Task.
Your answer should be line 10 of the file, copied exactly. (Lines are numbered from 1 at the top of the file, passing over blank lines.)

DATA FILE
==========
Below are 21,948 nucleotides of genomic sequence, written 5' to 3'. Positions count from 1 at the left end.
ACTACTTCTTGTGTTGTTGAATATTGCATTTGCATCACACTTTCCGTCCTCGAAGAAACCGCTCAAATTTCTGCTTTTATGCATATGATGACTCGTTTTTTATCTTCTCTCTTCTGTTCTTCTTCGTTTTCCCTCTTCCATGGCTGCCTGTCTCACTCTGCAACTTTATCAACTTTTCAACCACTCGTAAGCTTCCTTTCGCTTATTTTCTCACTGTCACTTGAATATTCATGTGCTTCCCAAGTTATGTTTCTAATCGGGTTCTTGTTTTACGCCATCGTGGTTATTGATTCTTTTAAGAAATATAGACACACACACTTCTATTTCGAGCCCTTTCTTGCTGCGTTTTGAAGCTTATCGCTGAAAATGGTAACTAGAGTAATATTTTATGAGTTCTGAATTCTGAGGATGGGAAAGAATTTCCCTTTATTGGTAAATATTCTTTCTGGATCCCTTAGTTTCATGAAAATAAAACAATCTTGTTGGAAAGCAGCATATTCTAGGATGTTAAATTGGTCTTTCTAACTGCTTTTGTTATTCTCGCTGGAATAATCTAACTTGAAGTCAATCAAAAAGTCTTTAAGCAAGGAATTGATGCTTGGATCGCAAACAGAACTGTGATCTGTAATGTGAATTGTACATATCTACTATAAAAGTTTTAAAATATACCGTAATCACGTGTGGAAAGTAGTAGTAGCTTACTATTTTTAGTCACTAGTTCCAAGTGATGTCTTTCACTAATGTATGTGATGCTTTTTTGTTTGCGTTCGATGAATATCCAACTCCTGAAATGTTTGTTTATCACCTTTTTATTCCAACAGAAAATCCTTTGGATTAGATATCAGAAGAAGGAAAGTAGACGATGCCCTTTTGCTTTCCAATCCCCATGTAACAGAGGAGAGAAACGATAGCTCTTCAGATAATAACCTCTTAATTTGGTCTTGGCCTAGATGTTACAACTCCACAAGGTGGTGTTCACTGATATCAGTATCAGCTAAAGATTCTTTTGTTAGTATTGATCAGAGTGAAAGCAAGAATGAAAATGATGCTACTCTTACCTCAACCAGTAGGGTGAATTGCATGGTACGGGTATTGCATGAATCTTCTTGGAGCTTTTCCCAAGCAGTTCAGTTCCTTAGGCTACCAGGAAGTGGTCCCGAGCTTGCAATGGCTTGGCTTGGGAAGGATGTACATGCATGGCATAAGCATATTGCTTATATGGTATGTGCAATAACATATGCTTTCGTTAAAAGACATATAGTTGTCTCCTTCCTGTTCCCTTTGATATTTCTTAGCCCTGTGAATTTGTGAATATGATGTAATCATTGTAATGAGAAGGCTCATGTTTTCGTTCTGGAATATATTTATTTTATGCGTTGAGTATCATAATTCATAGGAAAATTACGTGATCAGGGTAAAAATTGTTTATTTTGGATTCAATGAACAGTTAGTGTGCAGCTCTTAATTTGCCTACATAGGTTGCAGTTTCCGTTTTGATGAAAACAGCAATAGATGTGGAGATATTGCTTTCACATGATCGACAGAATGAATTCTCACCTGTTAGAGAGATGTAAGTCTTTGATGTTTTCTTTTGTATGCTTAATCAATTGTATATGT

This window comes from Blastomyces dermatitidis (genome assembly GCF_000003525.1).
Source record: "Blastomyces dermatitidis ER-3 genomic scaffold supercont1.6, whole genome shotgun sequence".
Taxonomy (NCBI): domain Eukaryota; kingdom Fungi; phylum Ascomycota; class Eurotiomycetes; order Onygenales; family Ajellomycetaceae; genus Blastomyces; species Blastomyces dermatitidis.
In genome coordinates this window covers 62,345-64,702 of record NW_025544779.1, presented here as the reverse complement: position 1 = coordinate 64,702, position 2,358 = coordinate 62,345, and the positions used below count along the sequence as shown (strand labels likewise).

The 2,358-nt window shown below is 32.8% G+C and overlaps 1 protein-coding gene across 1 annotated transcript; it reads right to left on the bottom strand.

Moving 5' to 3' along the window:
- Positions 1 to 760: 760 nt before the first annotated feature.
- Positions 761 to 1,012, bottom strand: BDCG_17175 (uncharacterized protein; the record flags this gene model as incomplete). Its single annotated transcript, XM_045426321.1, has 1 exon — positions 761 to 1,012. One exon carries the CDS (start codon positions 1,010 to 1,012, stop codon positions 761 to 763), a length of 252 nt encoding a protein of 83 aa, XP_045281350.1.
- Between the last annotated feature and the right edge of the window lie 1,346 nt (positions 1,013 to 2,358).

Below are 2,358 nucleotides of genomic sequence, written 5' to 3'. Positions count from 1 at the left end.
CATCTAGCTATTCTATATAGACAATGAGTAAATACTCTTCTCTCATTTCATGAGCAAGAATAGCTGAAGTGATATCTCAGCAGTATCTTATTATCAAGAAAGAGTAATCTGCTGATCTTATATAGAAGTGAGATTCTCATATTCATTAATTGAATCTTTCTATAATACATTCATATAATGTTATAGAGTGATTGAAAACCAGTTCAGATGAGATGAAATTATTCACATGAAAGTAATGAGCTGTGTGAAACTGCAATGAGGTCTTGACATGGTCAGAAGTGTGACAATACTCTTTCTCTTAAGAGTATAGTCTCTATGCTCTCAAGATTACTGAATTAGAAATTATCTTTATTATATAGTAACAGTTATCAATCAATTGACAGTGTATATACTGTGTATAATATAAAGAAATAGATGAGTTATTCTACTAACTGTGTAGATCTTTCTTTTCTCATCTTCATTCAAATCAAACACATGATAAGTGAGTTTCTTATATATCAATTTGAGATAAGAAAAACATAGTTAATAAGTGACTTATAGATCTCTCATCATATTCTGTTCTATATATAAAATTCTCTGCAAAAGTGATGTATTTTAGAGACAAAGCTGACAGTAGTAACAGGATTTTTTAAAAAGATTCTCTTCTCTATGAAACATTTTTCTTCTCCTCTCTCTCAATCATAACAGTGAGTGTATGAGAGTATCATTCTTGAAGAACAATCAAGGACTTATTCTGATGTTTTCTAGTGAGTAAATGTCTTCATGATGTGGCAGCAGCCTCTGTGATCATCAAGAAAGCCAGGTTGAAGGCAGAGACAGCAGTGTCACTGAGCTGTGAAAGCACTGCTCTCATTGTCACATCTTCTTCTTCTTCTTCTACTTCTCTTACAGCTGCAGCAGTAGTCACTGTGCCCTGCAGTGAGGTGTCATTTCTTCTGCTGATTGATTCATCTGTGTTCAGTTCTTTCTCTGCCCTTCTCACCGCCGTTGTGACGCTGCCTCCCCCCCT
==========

- Positions 761 to 1,012, bottom strand: BDCG_17175 (uncharacterized protein; the record flags this gene model as incomplete). Its single annotated transcript, XM_045426321.1, has 1 exon — positions 761 to 1,012. One exon carries the CDS (start codon positions 1,010 to 1,012, stop codon positions 761 to 763), a length of 252 nt encoding a protein of 83 aa, XP_045281350.1.